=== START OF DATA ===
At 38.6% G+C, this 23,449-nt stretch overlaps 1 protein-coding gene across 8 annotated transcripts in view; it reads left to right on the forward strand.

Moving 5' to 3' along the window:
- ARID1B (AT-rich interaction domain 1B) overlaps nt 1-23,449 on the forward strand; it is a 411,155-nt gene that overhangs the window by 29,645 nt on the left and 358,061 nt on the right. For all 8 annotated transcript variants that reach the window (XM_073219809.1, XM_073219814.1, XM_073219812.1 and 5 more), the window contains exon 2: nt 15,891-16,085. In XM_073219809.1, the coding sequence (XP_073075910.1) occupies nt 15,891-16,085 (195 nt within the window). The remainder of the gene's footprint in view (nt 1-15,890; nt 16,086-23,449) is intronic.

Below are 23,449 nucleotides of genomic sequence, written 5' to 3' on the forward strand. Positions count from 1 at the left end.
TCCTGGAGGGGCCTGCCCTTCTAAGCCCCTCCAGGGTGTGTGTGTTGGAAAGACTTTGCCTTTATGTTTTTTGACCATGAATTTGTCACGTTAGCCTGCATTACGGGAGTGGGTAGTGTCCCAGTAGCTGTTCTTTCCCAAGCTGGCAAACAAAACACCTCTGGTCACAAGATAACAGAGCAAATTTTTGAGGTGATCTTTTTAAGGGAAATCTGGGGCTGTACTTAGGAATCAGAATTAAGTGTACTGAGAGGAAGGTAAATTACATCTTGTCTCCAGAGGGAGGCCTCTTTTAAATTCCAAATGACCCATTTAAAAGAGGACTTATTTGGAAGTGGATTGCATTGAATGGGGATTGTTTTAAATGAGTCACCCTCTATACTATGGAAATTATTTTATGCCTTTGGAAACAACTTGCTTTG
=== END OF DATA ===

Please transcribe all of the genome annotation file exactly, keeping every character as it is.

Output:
At 38.6% G+C, this 23,449-nt stretch overlaps 1 protein-coding gene across 8 annotated transcripts in view; it reads left to right on the forward strand.

Moving 5' to 3' along the window:
- ARID1B (AT-rich interaction domain 1B) overlaps nt 1-23,449 on the forward strand; it is a 411,155-nt gene that overhangs the window by 29,645 nt on the left and 358,061 nt on the right. For all 8 annotated transcript variants that reach the window (XM_073219809.1, XM_073219814.1, XM_073219812.1 and 5 more), the window contains exon 2: nt 15,891-16,085. In XM_073219809.1, the coding sequence (XP_073075910.1) occupies nt 15,891-16,085 (195 nt within the window). The remainder of the gene's footprint in view (nt 1-15,890; nt 16,086-23,449) is intronic.

Below are 23,449 nucleotides of genomic sequence, written 5' to 3' on the forward strand. Positions count from 1 at the left end.
TCCTGGAGGGGCCTGCCCTTCTAAGCCCCTCCAGGGTGTGTGTGTTGGAAAGACTTTGCCTTTATGTTTTTTGACCATGAATTTGTCACGTTAGCCTGCATTACGGGAGTGGGTAGTGTCCCAGTAGCTGTTCTTTCCCAAGCTGGCAAACAAAACACCTCTGGTCACAAGATAACAGAGCAAATTTTTGAGGTGATCTTTTTAAGGGAAATCTGGGGCTGTACTTAGGAATCAGAATTAAGTGTACTGAGAGGAAGGTAAATTACATCTTGTCTCCAGAGGGAGGCCTCTTTTAAATTCCAAATGACCCATTTAAAAGAGGACTTATTTGGAAGTGGATTGCATTGAATGGGGATTGTTTTAAATGAGTCACCCTCTATACTATGGAAATTATTTTATGCCTTTGGAAACAACTTGCTTTG